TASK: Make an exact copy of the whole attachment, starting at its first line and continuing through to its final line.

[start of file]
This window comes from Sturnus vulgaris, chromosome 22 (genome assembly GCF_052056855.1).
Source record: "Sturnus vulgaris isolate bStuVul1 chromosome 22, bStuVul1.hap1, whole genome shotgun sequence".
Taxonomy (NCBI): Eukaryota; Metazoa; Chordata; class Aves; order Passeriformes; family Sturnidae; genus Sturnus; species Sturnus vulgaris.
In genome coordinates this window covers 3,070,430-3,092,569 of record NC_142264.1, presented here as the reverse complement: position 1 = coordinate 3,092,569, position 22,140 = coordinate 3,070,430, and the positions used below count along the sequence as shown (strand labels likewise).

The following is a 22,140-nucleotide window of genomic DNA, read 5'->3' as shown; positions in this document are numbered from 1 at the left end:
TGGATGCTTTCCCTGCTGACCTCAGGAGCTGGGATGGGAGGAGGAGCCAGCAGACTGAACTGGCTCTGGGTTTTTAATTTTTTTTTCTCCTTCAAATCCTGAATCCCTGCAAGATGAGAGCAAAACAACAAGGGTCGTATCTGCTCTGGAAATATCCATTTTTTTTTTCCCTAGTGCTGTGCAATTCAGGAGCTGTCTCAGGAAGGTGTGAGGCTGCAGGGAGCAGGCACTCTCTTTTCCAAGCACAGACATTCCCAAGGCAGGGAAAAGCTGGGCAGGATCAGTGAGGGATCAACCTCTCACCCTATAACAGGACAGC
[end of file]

This window comes from Sturnus vulgaris, chromosome 22 (genome assembly GCF_052056855.1).
Source record: "Sturnus vulgaris isolate bStuVul1 chromosome 22, bStuVul1.hap1, whole genome shotgun sequence".
Taxonomy (NCBI): Eukaryota; Metazoa; Chordata; class Aves; order Passeriformes; family Sturnidae; genus Sturnus; species Sturnus vulgaris.
In genome coordinates this window covers 3,070,430-3,092,569 of record NC_142264.1, presented here as the reverse complement: position 1 = coordinate 3,092,569, position 22,140 = coordinate 3,070,430, and the positions used below count along the sequence as shown (strand labels likewise).

The following is a 22,140-nucleotide window of genomic DNA, read 5'->3' as shown; positions in this document are numbered from 1 at the left end:
TGGATGCTTTCCCTGCTGACCTCAGGAGCTGGGATGGGAGGAGGAGCCAGCAGACTGAACTGGCTCTGGGTTTTTAATTTTTTTTTCTCCTTCAAATCCTGAATCCCTGCAAGATGAGAGCAAAACAACAAGGGTCGTATCTGCTCTGGAAATATCCATTTTTTTTTTCCCTAGTGCTGTGCAATTCAGGAGCTGTCTCAGGAAGGTGTGAGGCTGCAGGGAGCAGGCACTCTCTTTTCCAAGCACAGACATTCCCAAGGCAGGGAAAAGCTGGGCAGGATCAGTGAGGGATCAACCTCTCACCCTATAACAGGACAGC